Let’s hear it for Nakameguro. Tokyo’s hippest neighborhood has some of the best artisan pizza, craft beer and third-wave coffee outlets in the city. Now with the arrival of Delifucious, we can add premium fish burgers to that list.
You can tell by the name, it’s a far cry from the average fast-food filet-o-fish counter — but that’s to be expected with an experienced sushi chef at the helm. Shinya Kudo’s resume includes more than 10 years at high-end sushi shops, including the Michelin-starred Ginza Harutaka. Needless to say, quality is key at Delifucious.
Kudo heads to Tsukiji every morning to source his fish, so you know it couldn’t be fresher. He also packs it between layers of kelp — a process, known as konbu-jime, that is used by chefs in many Japanese restaurants to draw out the moisture and imbue the fish with extra umami from the seaweed.
Breaded and deep-fried a crisp golden brown, the fillets are served with a layer of coleslaw inside pillowy-light buns just strong enough to hold the burger together in the time it takes to eat them — provided you don’t spend too much time posting to Instagram.
The final piece of the jigsaw is a thick, tofu-based sauce slathered onto the fish to add the right degree of moistness.
This is an impressive burger but it’s not the only trick in Kudo’s book. As a lighter alternative, you can have your fish grilled rather than deep fried, cooked in the traditional saikyo-yaki style (grilled with miso) on the small charcoal barbecue that he keeps on the go in one corner of the compact kitchen.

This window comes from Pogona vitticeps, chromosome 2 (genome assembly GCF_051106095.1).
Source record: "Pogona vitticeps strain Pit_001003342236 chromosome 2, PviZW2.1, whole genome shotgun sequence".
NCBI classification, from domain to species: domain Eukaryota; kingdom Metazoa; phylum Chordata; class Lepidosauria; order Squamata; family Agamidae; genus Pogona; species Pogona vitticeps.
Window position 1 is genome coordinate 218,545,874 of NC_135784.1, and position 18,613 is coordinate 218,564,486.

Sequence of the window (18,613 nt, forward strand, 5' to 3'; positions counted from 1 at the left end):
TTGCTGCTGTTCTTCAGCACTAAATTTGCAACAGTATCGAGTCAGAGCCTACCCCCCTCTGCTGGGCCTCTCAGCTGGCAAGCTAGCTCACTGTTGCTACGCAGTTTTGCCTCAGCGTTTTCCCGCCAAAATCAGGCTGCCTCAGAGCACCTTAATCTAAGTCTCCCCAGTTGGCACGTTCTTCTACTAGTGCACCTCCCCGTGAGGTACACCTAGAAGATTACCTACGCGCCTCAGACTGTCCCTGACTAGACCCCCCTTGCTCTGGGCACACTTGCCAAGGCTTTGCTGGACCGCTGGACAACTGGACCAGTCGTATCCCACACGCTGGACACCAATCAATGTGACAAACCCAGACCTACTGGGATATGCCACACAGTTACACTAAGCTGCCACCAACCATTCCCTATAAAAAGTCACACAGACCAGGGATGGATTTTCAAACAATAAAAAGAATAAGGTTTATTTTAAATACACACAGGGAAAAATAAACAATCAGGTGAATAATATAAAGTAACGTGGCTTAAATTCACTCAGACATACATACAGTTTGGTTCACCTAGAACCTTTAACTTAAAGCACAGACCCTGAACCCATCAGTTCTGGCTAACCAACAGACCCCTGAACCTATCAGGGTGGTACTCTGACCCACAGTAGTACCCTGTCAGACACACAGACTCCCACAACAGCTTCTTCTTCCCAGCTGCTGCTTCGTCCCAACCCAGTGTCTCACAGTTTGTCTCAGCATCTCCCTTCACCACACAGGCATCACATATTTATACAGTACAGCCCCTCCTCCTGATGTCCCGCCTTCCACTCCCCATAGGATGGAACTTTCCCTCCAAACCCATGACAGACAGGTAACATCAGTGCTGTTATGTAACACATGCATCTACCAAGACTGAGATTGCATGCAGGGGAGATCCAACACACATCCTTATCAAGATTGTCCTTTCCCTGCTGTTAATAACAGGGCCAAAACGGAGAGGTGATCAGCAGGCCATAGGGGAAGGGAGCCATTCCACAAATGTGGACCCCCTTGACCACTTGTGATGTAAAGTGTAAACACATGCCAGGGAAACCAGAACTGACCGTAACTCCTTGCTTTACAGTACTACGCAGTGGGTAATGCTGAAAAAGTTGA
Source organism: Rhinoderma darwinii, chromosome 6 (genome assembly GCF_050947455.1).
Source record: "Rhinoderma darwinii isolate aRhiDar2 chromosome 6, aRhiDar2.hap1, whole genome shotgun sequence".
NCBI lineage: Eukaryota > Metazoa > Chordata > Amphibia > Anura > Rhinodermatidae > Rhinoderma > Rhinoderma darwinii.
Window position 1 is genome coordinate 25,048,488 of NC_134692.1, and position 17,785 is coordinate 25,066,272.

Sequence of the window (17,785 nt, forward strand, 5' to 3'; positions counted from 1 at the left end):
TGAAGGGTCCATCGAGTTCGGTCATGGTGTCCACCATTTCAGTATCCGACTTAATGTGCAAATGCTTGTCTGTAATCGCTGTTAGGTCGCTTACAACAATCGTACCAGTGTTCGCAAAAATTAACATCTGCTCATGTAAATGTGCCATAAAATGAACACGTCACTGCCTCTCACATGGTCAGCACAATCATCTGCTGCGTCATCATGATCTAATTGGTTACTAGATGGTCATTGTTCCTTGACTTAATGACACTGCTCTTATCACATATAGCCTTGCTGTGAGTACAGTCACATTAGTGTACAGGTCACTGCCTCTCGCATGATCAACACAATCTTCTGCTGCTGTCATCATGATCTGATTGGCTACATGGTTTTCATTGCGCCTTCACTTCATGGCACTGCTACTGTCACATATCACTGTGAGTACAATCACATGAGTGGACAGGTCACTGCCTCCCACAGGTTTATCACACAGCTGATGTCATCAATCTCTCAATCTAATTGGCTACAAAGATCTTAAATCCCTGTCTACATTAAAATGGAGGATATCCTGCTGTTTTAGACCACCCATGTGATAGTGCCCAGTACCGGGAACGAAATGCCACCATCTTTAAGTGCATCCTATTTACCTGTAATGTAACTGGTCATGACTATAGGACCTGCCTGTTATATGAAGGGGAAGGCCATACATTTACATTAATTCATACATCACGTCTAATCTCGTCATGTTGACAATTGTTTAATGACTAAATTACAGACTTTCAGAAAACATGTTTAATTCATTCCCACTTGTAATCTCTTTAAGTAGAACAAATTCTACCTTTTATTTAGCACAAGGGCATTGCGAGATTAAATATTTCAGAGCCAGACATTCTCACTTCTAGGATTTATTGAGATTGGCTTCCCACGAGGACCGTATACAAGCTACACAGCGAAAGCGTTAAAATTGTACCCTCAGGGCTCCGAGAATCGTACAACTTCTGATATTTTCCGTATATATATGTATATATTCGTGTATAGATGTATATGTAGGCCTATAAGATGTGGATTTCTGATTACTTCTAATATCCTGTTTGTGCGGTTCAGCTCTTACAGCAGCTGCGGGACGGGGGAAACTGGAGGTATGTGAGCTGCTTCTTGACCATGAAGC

The standard serving comes with tomato and lettuce, but as an optional extra you can get a generous mound of pakuchi (coriander leaf).
And then there’s the kani-kurīmu korokke burger, a croquette of crab and creamy potato served in a bun with tomato, coleslaw and a honey-mustard sauce. For a deeper, richer flavor, you can order it with kani-miso, the dark, flavorful crab tomalley. This, like the konbu-jime technique, is something you are highly unlikely to find at any other burger shop in the country.
Kudo has come up with a couple of distinctively Japanese hot dogs, too. In place of a wiener sausage, you get either anago (conger eel) batter-fried in tempura style, or dashimaki tamago (sushi omelet). Julienned cucumber adds a nice crunch, offset by the sharp tang of the dark, sweet-salty nitsume sauce (the traditional seasoning for anago sushi).
You’ll spot lots of great little touches at Delifucious, from the bonsai trees and the cones of salt by the door (for purification) to the retro ramune lemonade in the drinks fridge. The only thing missing is good beer: Corona is just not up to the standard of the food.
Two final notes: Whether you’re eating in or waiting for take-out, ordering is done at the sliding window on the street. And about that name: For better or for worse, it’s a mash-up of “delicious!” with the English language’s favorite expletive. Very Nakameguro.
Open 11:30 a.m.-9 p.m.; closed Wed.; burgers from ¥850, hot dogs from ¥750; Japanese menu; some English spoken. Robbie Swinnerton blogs at www.tokyofoodfile.com.
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